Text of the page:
Retro-themed diners or cafes overall have a certain appeal to them, don’t you think? As days go by, we all appreciate the remnants of the sands of time. If you’re looking for Instagrammable retro diners, these featured restaurants evoke feelings of nostalgia to a whole new level! 

Marietta Diner- Atlanta, Georgia 

Vincent M. via foursquare 

The Marietta Diner, a neon palace that you may have seen on Diners, Drive-Ins, and Dives, is a short drive northwest of central Atlanta. It’s not only beautiful on the inside and out, but it’s also open 24 hours a day, serving classic breakfast dishes, sandwiches, burgers, and, thanks to the proprietor’s Greek heritage, a range of popular Greek cuisine. 

Dixie’s Diner- Idaho Falls, Idaho 

Kelly S. via Yelp 

With its chequered floors, neon signage, grey and red booths, and table jukeboxes, it’s difficult not to fall for Dixie’s allure. Build-your-own omelets, a variety of fresh soups, skillets, and burgers are all available. Your mouth will water as well, thanks to the freshly crafted malt milkshakes.

Katz’s Delicatessen- New York City 

Since 1888, Katz’s Delicatessen in New York City has been delivering some of the best sandwiches in the U.S. The stars of the show are corned beef and pastrami, both of which require up to 30 days to cure. Hand-carved, the finished result is slapped on rye with mustard, Russian dressing, or mayo (if need be).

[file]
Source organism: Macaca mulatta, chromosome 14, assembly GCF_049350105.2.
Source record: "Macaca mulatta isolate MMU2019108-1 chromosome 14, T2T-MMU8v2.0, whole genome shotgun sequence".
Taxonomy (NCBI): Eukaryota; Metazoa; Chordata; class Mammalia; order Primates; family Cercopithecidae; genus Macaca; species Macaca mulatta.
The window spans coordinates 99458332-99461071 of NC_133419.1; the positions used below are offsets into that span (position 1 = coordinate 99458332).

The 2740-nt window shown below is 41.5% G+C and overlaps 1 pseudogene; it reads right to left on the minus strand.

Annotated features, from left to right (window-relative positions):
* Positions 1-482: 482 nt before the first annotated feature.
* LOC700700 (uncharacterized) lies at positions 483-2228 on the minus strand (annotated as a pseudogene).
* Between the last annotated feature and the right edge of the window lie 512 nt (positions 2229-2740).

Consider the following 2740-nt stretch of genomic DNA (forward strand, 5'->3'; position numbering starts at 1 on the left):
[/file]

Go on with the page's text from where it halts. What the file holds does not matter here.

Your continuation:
Nick’s Kitchen- Huntington, Indiana

Yangshin P. via Yelp 

Nick Freienstein began selling hamburgers from a pushcart on the courthouse square in Huntington, Indiana, at night in 1904. He created a 10-by-10 structure beneath a stairwell at a street corner since it was so popular. He then relocated into the current brick-and-mortar building in 1908. The pork tenderloin sandwich, a game-day classic from Indiana, is a menu standout, even though the burgers are still good. It’s manufactured using the same method as Freienstein.

Luna Park Cafe- Seattle 

Luna Park Cafe Official Page via Facebook 

Luna Park Cafe, a 1950s-style restaurant that opened in 1989, is probably Seattle’s most kitsch place. It’s a sanctuary for enthusiasts of the era, with a 1958 jukebox and another coin-operated décor like Pepe the Dancing Clown. However, while the atmosphere is vintage, the food is contemporary. Cauliflower “buffalo wings,” vegan nachos, and cake-like milkshakes are all on the menu.

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